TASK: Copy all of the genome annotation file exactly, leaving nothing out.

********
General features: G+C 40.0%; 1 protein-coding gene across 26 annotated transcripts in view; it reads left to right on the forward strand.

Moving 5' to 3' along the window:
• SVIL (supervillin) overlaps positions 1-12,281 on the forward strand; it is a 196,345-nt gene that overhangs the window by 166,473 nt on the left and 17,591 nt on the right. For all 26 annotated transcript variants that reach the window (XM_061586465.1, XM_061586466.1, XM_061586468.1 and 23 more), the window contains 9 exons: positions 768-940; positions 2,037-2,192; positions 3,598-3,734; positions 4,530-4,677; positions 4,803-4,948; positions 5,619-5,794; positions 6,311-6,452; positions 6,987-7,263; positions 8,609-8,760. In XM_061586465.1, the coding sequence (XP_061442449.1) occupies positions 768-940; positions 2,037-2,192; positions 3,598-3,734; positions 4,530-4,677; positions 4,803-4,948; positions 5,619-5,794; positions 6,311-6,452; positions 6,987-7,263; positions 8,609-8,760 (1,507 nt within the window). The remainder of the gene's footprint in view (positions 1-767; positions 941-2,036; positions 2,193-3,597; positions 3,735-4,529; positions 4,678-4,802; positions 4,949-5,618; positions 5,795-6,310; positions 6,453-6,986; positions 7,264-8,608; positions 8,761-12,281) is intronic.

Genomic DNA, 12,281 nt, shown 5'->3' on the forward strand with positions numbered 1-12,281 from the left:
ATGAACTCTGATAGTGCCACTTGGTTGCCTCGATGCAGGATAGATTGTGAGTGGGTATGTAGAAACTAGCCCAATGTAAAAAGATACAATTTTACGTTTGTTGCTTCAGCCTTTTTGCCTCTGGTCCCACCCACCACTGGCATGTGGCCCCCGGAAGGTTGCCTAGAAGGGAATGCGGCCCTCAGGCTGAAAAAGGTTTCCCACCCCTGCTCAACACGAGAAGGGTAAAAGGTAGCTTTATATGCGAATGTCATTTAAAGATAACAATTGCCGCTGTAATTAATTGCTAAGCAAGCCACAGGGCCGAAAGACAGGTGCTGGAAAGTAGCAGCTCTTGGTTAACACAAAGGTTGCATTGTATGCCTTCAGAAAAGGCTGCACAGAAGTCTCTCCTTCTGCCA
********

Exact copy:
General features: G+C 40.0%; 1 protein-coding gene across 26 annotated transcripts in view; it reads left to right on the forward strand.

Moving 5' to 3' along the window:
• SVIL (supervillin) overlaps positions 1-12,281 on the forward strand; it is a 196,345-nt gene that overhangs the window by 166,473 nt on the left and 17,591 nt on the right. For all 26 annotated transcript variants that reach the window (XM_061586465.1, XM_061586466.1, XM_061586468.1 and 23 more), the window contains 9 exons: positions 768-940; positions 2,037-2,192; positions 3,598-3,734; positions 4,530-4,677; positions 4,803-4,948; positions 5,619-5,794; positions 6,311-6,452; positions 6,987-7,263; positions 8,609-8,760. In XM_061586465.1, the coding sequence (XP_061442449.1) occupies positions 768-940; positions 2,037-2,192; positions 3,598-3,734; positions 4,530-4,677; positions 4,803-4,948; positions 5,619-5,794; positions 6,311-6,452; positions 6,987-7,263; positions 8,609-8,760 (1,507 nt within the window). The remainder of the gene's footprint in view (positions 1-767; positions 941-2,036; positions 2,193-3,597; positions 3,735-4,529; positions 4,678-4,802; positions 4,949-5,618; positions 5,795-6,310; positions 6,453-6,986; positions 7,264-8,608; positions 8,761-12,281) is intronic.

Genomic DNA, 12,281 nt, shown 5'->3' on the forward strand with positions numbered 1-12,281 from the left:
ATGAACTCTGATAGTGCCACTTGGTTGCCTCGATGCAGGATAGATTGTGAGTGGGTATGTAGAAACTAGCCCAATGTAAAAAGATACAATTTTACGTTTGTTGCTTCAGCCTTTTTGCCTCTGGTCCCACCCACCACTGGCATGTGGCCCCCGGAAGGTTGCCTAGAAGGGAATGCGGCCCTCAGGCTGAAAAAGGTTTCCCACCCCTGCTCAACACGAGAAGGGTAAAAGGTAGCTTTATATGCGAATGTCATTTAAAGATAACAATTGCCGCTGTAATTAATTGCTAAGCAAGCCACAGGGCCGAAAGACAGGTGCTGGAAAGTAGCAGCTCTTGGTTAACACAAAGGTTGCATTGTATGCCTTCAGAAAAGGCTGCACAGAAGTCTCTCCTTCTGCCA